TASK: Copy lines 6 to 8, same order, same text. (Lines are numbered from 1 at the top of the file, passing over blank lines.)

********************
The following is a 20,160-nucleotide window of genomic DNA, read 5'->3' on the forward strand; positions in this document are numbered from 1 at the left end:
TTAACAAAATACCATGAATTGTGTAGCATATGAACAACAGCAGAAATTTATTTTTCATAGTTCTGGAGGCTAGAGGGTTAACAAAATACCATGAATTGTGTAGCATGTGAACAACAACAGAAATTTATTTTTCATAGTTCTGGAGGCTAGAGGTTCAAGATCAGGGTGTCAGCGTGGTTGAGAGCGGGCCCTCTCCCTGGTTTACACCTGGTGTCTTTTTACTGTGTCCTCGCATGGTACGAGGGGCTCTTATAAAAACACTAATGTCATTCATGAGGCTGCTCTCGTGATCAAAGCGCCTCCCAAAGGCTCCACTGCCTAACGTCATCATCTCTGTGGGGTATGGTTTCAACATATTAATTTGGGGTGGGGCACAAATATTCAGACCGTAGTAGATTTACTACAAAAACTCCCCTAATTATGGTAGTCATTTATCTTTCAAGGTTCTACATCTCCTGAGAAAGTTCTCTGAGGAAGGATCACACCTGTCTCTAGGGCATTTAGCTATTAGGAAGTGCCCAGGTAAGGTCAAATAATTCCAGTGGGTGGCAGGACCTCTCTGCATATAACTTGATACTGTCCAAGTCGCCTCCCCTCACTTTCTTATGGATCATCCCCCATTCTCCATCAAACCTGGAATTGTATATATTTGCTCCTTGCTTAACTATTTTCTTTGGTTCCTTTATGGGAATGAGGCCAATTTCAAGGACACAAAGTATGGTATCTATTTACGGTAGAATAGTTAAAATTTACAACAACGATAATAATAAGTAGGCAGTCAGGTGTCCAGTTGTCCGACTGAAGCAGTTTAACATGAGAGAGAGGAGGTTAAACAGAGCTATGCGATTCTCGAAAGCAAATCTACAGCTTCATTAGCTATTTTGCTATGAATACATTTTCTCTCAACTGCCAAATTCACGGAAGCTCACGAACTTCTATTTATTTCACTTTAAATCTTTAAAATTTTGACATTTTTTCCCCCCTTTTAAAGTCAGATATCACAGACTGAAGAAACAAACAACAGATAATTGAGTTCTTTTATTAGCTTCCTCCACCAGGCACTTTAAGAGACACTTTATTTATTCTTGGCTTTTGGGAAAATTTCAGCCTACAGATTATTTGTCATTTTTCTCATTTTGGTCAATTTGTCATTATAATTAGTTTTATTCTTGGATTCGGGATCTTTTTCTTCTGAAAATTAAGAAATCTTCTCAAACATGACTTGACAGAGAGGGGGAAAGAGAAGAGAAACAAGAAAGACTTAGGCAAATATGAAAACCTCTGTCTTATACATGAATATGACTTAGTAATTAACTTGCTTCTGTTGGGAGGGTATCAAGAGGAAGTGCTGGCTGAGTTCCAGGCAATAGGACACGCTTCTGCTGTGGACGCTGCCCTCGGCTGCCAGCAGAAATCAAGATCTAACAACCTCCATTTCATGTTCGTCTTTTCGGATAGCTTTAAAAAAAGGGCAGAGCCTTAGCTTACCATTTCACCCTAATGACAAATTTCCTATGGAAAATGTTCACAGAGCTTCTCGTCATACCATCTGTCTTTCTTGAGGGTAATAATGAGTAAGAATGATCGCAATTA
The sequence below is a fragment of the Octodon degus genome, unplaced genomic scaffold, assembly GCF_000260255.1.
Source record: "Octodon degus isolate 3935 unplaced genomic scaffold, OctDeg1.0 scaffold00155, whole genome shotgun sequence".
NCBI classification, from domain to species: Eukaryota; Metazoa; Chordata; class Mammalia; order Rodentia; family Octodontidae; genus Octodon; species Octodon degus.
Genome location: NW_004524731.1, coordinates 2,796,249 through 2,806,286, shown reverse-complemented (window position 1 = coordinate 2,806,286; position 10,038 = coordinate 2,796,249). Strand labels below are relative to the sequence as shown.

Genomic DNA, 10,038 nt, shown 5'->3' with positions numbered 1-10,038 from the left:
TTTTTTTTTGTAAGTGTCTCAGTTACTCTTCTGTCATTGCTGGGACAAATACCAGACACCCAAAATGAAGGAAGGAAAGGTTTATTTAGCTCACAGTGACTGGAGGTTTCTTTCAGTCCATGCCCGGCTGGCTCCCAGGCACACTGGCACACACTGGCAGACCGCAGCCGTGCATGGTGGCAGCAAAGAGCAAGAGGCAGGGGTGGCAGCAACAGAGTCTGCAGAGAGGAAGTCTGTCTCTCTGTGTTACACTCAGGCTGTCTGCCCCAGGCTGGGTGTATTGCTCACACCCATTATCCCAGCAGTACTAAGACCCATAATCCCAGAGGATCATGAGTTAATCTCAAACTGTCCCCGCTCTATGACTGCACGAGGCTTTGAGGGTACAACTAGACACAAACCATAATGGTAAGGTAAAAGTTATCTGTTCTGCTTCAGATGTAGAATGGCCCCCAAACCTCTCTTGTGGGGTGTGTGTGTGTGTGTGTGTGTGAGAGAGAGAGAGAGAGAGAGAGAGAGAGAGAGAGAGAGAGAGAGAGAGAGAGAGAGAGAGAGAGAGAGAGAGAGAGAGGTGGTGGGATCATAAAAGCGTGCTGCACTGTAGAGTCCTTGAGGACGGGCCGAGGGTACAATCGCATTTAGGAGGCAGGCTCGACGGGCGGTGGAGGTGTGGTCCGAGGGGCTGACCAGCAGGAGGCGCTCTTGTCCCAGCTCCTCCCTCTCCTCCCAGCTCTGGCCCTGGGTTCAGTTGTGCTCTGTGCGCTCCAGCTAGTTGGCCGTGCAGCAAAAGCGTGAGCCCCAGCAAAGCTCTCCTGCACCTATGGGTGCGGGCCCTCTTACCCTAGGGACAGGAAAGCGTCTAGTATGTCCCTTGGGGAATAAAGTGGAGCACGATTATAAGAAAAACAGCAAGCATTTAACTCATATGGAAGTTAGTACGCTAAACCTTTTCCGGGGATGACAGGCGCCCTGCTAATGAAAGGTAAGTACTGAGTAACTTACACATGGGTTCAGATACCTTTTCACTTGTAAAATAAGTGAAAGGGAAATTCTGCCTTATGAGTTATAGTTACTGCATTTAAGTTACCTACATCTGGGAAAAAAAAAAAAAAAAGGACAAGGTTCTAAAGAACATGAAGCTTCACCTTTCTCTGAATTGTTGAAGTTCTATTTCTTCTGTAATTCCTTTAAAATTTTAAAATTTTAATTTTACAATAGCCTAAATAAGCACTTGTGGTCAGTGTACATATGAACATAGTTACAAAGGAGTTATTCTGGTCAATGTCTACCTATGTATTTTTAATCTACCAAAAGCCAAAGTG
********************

Genome location: NW_004524731.1, coordinates 2,796,249 through 2,806,286, shown reverse-complemented (window position 1 = coordinate 2,806,286; position 10,038 = coordinate 2,796,249). Strand labels below are relative to the sequence as shown.

Genomic DNA, 10,038 nt, shown 5'->3' with positions numbered 1-10,038 from the left:
TTTTTTTTTGTAAGTGTCTCAGTTACTCTTCTGTCATTGCTGGGACAAATACCAGACACCCAAAATGAAGGAAGGAAAGGTTTATTTAGCTCACAGTGACTGGAGGTTTCTTTCAGTCCATGCCCGGCTGGCTCCCAGGCACACTGGCACACACTGGCAGACCGCAGCCGTGCATGGTGGCAGCAAAGAGCAAGAGGCAGGGGTGGCAGCAACAGAGTCTGCAGAGAGGAAGTCTGTCTCTCTGTGTTACACTCAGGCTGTCTGCCCCAGGCTGGGTGTATTGCTCACACCCATTATCCCAGCAGTACTAAGACCCATAATCCCAGAGGATCATGAGTTAATCTCAAACTGTCCCCGCTCTATGACTGCACGAGGCTTTGAGGGTACAACTAGACACAAACCATAATGGTAAGGTAAAAGTTATCTGTTCTGCTTCAGATGTAGAATGGCCCCCAAACCTCTCTTGTGGGGTGTGTGTGTGTGTGTGTGTGTGAGAGAGAGAGAGAGAGAGAGAGAGAGAGAGAGAGAGAGAGAGAGAGAGAGAGAGAGAGAGAGAGAGAGAGAGAGAGAGGTGGTGGGATCATAAAAGCGTGCTGCACTGTAGAGTCCTTGAGGACGGGCCGAGGGTACAATCGCATTTAGGAGGCAGGCTCGACGGGCGGTGGAGGTGTGGTCCGAGGGGCTGACCAGCAGGAGGCGCTCTTGTCCCAGCTCCTCCCTCTCCTCCCAGCTCTGGCCCTGGGTTCAGTTGTGCTCTGTGCGCTCCAGCTAGTTGGCCGTGCAGCAAAAGCGTGAGCCCCAGCAAAGCTCTCCTGCACCTATGGGTGCGGGCCCTCTTACCCTAGGGACAGGAAAGCGTCTAGTATGTCCCTTGGGGAATAAAGTGGAGCACGATTATAAGAAAAACAGCAAGCATTTAACTCATATGGAAGTTAGTACGCTAAACCTTTTCCGGGGATGACAGGCGCCCTGCTAATGAAAGGTAAGTACTGAGTAACTTACACATGGGTTCAGATACCTTTTCACTTGTAAAATAAGTGAAAGGGAAATTCTGCCTTATGAGTTATAGTTACTGCATTTAAGTTACCTACATCTGGGAAAAAAAAAAAAAAAAGGACAAGGTTCTAAAGAACATGAAGCTTCACCTTTCTCTGAATTGTTGAAGTTCTATTTCTTCTGTAATTCCTTTAAAATTTTAAAATTTTAATTTTACAATAGCCTAAATAAGCACTTGTGGTCAGTGTACATATGAACATAGTTACAAAGGAGTTATTCTGGTCAATGTCTACCTATGTATTTTTAATCTACCAAAAGCCAAAGTG